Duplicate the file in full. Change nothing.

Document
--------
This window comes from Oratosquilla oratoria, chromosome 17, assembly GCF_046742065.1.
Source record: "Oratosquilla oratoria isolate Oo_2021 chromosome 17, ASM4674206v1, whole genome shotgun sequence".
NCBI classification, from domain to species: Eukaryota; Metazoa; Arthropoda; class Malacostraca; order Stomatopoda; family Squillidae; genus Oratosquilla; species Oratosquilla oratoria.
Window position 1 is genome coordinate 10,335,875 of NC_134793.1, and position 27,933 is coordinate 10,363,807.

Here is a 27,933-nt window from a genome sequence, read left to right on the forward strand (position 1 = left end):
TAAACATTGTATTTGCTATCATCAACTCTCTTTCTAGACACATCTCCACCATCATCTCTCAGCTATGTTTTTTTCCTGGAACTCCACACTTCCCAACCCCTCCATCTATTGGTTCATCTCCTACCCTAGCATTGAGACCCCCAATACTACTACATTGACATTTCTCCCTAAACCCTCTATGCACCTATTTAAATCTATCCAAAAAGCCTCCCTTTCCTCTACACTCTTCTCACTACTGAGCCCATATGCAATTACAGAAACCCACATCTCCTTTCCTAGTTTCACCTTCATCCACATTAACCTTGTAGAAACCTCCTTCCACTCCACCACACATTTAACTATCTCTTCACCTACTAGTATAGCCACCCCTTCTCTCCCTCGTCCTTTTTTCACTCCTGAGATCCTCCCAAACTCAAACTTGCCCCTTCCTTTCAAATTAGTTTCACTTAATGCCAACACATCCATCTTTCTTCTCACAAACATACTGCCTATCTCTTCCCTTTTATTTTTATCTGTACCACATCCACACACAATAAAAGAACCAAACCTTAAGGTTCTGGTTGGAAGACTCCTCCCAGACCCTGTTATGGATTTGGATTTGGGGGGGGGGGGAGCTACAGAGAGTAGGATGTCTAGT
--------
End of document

This window comes from Oratosquilla oratoria, chromosome 17, assembly GCF_046742065.1.
Source record: "Oratosquilla oratoria isolate Oo_2021 chromosome 17, ASM4674206v1, whole genome shotgun sequence".
NCBI classification, from domain to species: Eukaryota; Metazoa; Arthropoda; class Malacostraca; order Stomatopoda; family Squillidae; genus Oratosquilla; species Oratosquilla oratoria.
Window position 1 is genome coordinate 10,335,875 of NC_134793.1, and position 27,933 is coordinate 10,363,807.

Here is a 27,933-nt window from a genome sequence, read left to right on the forward strand (position 1 = left end):
TAAACATTGTATTTGCTATCATCAACTCTCTTTCTAGACACATCTCCACCATCATCTCTCAGCTATGTTTTTTTCCTGGAACTCCACACTTCCCAACCCCTCCATCTATTGGTTCATCTCCTACCCTAGCATTGAGACCCCCAATACTACTACATTGACATTTCTCCCTAAACCCTCTATGCACCTATTTAAATCTATCCAAAAAGCCTCCCTTTCCTCTACACTCTTCTCACTACTGAGCCCATATGCAATTACAGAAACCCACATCTCCTTTCCTAGTTTCACCTTCATCCACATTAACCTTGTAGAAACCTCCTTCCACTCCACCACACATTTAACTATCTCTTCACCTACTAGTATAGCCACCCCTTCTCTCCCTCGTCCTTTTTTCACTCCTGAGATCCTCCCAAACTCAAACTTGCCCCTTCCTTTCAAATTAGTTTCACTTAATGCCAACACATCCATCTTTCTTCTCACAAACATACTGCCTATCTCTTCCCTTTTATTTTTATCTGTACCACATCCACACACAATAAAAGAACCAAACCTTAAGGTTCTGGTTGGAAGACTCCTCCCAGACCCTGTTATGGATTTGGATTTGGGGGGGGGGGGAGCTACAGAGAGTAGGATGTCTAGT